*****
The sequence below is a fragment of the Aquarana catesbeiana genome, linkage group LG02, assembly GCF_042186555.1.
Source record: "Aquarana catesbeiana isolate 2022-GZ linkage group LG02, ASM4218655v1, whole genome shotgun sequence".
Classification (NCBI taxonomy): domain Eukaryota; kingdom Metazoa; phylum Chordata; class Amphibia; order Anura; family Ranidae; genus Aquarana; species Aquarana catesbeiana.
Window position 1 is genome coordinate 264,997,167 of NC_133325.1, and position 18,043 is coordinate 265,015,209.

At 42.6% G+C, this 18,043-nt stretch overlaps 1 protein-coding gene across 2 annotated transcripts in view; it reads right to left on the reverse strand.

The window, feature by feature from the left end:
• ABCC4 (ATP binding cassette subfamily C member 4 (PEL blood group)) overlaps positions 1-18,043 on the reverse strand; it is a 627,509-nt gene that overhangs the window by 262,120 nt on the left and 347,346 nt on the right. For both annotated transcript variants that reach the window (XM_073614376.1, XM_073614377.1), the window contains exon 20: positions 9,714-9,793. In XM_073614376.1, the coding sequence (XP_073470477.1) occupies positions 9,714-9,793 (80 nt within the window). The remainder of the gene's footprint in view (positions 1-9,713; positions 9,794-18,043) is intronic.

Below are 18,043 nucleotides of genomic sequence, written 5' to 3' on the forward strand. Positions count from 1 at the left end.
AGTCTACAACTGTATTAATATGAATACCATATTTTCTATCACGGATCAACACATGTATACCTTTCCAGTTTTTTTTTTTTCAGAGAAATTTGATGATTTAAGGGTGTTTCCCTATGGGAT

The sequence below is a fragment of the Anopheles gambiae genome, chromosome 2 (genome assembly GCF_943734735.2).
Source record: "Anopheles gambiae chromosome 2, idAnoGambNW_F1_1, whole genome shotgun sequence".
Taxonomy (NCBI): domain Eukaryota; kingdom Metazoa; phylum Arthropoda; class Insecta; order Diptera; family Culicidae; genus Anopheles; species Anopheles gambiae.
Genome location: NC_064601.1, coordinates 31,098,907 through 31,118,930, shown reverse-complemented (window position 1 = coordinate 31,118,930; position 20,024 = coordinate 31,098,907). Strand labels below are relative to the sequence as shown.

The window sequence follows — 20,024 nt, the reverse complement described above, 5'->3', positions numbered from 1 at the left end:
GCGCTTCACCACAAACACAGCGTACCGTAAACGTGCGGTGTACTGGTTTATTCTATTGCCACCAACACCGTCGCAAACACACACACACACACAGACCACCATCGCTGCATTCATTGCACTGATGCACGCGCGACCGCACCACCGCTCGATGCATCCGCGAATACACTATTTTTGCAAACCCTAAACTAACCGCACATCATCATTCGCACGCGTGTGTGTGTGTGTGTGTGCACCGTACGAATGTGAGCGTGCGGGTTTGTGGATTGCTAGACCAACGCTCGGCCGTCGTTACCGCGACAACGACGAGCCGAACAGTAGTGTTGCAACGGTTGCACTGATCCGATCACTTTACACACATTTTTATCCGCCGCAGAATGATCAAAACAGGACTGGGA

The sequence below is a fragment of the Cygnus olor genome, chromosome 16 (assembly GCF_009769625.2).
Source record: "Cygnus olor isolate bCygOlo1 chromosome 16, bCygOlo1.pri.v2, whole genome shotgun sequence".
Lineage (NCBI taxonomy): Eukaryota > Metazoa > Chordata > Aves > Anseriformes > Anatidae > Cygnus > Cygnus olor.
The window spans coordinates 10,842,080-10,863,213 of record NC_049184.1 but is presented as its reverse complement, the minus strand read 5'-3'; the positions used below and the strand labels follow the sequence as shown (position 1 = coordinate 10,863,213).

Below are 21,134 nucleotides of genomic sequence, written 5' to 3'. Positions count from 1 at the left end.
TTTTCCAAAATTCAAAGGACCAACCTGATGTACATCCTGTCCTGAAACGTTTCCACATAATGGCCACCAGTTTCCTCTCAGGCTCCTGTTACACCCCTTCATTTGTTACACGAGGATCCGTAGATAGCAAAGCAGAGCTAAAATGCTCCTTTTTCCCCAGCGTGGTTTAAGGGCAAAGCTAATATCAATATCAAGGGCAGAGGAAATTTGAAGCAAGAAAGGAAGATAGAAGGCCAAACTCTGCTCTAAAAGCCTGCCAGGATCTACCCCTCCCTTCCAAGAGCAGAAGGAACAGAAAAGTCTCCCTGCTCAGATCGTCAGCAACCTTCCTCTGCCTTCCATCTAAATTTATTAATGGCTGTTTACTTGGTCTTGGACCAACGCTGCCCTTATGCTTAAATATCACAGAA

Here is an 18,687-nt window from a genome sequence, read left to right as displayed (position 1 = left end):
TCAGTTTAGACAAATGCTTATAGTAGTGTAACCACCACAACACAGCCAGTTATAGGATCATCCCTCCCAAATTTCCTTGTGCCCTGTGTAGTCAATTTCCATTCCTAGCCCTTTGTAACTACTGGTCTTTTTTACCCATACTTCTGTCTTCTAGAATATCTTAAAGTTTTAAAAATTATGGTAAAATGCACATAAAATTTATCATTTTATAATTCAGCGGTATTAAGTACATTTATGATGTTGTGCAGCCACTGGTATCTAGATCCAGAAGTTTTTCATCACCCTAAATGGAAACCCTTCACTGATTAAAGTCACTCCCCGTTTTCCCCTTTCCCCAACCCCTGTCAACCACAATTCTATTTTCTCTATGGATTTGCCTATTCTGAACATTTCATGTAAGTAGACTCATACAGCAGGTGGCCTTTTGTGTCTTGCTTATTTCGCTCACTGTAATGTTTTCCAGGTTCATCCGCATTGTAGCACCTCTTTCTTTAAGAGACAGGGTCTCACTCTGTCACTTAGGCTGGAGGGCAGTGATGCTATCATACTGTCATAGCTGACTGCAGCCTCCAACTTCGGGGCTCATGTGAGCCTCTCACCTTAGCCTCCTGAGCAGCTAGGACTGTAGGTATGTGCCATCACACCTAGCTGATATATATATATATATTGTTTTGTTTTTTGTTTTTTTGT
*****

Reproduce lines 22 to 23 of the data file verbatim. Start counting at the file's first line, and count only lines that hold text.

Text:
Here is an 18,687-nt window from a genome sequence, read left to right as displayed (position 1 = left end):
TCAGTTTAGACAAATGCTTATAGTAGTGTAACCACCACAACACAGCCAGTTATAGGATCATCCCTCCCAAATTTCCTTGTGCCCTGTGTAGTCAATTTCCATTCCTAGCCCTTTGTAACTACTGGTCTTTTTTACCCATACTTCTGTCTTCTAGAATATCTTAAAGTTTTAAAAATTATGGTAAAATGCACATAAAATTTATCATTTTATAATTCAGCGGTATTAAGTACATTTATGATGTTGTGCAGCCACTGGTATCTAGATCCAGAAGTTTTTCATCACCCTAAATGGAAACCCTTCACTGATTAAAGTCACTCCCCGTTTTCCCCTTTCCCCAACCCCTGTCAACCACAATTCTATTTTCTCTATGGATTTGCCTATTCTGAACATTTCATGTAAGTAGACTCATACAGCAGGTGGCCTTTTGTGTCTTGCTTATTTCGCTCACTGTAATGTTTTCCAGGTTCATCCGCATTGTAGCACCTCTTTCTTTAAGAGACAGGGTCTCACTCTGTCACTTAGGCTGGAGGGCAGTGATGCTATCATACTGTCATAGCTGACTGCAGCCTCCAACTTCGGGGCTCATGTGAGCCTCTCACCTTAGCCTCCTGAGCAGCTAGGACTGTAGGTATGTGCCATCACACCTAGCTGATATATATATATATATTGTTTTGTTTTTTGTTTTTTTGT